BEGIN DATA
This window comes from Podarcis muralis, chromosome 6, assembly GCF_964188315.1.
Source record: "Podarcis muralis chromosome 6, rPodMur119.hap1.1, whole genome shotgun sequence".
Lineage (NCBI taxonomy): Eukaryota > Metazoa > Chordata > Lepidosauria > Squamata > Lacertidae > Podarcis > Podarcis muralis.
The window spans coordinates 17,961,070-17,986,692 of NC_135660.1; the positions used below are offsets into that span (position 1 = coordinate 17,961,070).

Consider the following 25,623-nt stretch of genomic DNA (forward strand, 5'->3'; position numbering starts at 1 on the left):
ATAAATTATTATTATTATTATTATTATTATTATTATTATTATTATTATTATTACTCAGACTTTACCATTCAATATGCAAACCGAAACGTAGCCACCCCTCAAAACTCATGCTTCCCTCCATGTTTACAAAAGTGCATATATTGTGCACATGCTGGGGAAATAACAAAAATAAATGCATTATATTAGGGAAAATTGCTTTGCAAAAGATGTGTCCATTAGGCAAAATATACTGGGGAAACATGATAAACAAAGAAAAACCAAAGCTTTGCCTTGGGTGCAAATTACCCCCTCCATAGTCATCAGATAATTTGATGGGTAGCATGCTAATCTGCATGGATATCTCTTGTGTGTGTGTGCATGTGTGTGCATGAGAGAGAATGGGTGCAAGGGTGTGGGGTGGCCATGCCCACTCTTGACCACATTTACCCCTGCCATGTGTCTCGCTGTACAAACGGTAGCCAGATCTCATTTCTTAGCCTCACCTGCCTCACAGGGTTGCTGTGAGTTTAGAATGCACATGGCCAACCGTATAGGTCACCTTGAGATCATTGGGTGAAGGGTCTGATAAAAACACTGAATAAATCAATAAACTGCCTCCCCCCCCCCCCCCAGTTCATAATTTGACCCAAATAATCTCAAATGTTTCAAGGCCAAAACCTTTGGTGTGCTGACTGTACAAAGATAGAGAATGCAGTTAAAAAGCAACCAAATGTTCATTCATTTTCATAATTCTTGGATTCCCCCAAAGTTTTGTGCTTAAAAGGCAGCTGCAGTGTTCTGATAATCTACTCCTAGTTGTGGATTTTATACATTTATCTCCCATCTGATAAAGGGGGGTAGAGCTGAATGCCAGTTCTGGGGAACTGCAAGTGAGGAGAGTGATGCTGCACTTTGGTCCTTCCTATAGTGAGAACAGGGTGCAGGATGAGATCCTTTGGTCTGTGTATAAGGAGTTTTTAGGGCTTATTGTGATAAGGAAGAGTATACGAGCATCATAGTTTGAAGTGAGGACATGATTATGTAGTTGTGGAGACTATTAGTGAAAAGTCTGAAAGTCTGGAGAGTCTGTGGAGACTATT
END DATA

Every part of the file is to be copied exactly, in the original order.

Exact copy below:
This window comes from Podarcis muralis, chromosome 6, assembly GCF_964188315.1.
Source record: "Podarcis muralis chromosome 6, rPodMur119.hap1.1, whole genome shotgun sequence".
Lineage (NCBI taxonomy): Eukaryota > Metazoa > Chordata > Lepidosauria > Squamata > Lacertidae > Podarcis > Podarcis muralis.
The window spans coordinates 17,961,070-17,986,692 of NC_135660.1; the positions used below are offsets into that span (position 1 = coordinate 17,961,070).

Consider the following 25,623-nt stretch of genomic DNA (forward strand, 5'->3'; position numbering starts at 1 on the left):
ATAAATTATTATTATTATTATTATTATTATTATTATTATTATTATTATTATTACTCAGACTTTACCATTCAATATGCAAACCGAAACGTAGCCACCCCTCAAAACTCATGCTTCCCTCCATGTTTACAAAAGTGCATATATTGTGCACATGCTGGGGAAATAACAAAAATAAATGCATTATATTAGGGAAAATTGCTTTGCAAAAGATGTGTCCATTAGGCAAAATATACTGGGGAAACATGATAAACAAAGAAAAACCAAAGCTTTGCCTTGGGTGCAAATTACCCCCTCCATAGTCATCAGATAATTTGATGGGTAGCATGCTAATCTGCATGGATATCTCTTGTGTGTGTGTGCATGTGTGTGCATGAGAGAGAATGGGTGCAAGGGTGTGGGGTGGCCATGCCCACTCTTGACCACATTTACCCCTGCCATGTGTCTCGCTGTACAAACGGTAGCCAGATCTCATTTCTTAGCCTCACCTGCCTCACAGGGTTGCTGTGAGTTTAGAATGCACATGGCCAACCGTATAGGTCACCTTGAGATCATTGGGTGAAGGGTCTGATAAAAACACTGAATAAATCAATAAACTGCCTCCCCCCCCCCCCCCAGTTCATAATTTGACCCAAATAATCTCAAATGTTTCAAGGCCAAAACCTTTGGTGTGCTGACTGTACAAAGATAGAGAATGCAGTTAAAAAGCAACCAAATGTTCATTCATTTTCATAATTCTTGGATTCCCCCAAAGTTTTGTGCTTAAAAGGCAGCTGCAGTGTTCTGATAATCTACTCCTAGTTGTGGATTTTATACATTTATCTCCCATCTGATAAAGGGGGGTAGAGCTGAATGCCAGTTCTGGGGAACTGCAAGTGAGGAGAGTGATGCTGCACTTTGGTCCTTCCTATAGTGAGAACAGGGTGCAGGATGAGATCCTTTGGTCTGTGTATAAGGAGTTTTTAGGGCTTATTGTGATAAGGAAGAGTATACGAGCATCATAGTTTGAAGTGAGGACATGATTATGTAGTTGTGGAGACTATTAGTGAAAAGTCTGAAAGTCTGGAGAGTCTGTGGAGACTATT